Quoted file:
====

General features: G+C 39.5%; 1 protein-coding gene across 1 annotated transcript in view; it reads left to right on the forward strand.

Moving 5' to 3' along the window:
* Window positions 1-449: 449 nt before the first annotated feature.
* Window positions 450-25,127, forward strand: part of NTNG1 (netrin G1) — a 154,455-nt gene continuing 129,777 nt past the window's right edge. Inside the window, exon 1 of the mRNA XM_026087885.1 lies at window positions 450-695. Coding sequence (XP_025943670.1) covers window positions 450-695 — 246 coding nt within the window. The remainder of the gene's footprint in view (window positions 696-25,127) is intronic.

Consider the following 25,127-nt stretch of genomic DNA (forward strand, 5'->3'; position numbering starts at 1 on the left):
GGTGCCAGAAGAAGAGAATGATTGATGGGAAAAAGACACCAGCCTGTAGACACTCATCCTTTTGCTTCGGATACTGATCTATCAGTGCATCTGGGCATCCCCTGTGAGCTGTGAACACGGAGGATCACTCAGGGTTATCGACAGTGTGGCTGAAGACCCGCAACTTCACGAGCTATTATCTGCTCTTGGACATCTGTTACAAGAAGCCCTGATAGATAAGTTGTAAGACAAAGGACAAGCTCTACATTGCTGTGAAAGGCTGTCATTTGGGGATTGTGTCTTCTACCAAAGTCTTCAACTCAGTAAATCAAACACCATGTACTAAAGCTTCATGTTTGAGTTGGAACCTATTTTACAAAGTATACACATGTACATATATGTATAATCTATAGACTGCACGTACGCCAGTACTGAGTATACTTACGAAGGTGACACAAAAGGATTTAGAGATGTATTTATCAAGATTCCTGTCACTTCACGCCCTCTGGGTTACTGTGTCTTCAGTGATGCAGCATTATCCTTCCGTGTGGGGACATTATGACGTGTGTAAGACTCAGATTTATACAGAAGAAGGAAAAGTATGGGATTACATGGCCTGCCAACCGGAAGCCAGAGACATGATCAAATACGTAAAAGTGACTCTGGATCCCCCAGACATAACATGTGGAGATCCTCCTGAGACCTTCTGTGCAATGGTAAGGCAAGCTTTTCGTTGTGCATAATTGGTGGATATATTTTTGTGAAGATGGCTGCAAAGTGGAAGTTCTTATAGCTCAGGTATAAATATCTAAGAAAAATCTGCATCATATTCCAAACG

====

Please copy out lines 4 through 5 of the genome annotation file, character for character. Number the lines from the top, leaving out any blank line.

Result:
* Window positions 450-25,127, forward strand: part of NTNG1 (netrin G1) — a 154,455-nt gene continuing 129,777 nt past the window's right edge. Inside the window, exon 1 of the mRNA XM_026087885.1 lies at window positions 450-695. Coding sequence (XP_025943670.1) covers window positions 450-695 — 246 coding nt within the window. The remainder of the gene's footprint in view (window positions 696-25,127) is intronic.

Consider the following 25,127-nt stretch of genomic DNA (forward strand, 5'->3'; position numbering starts at 1 on the left):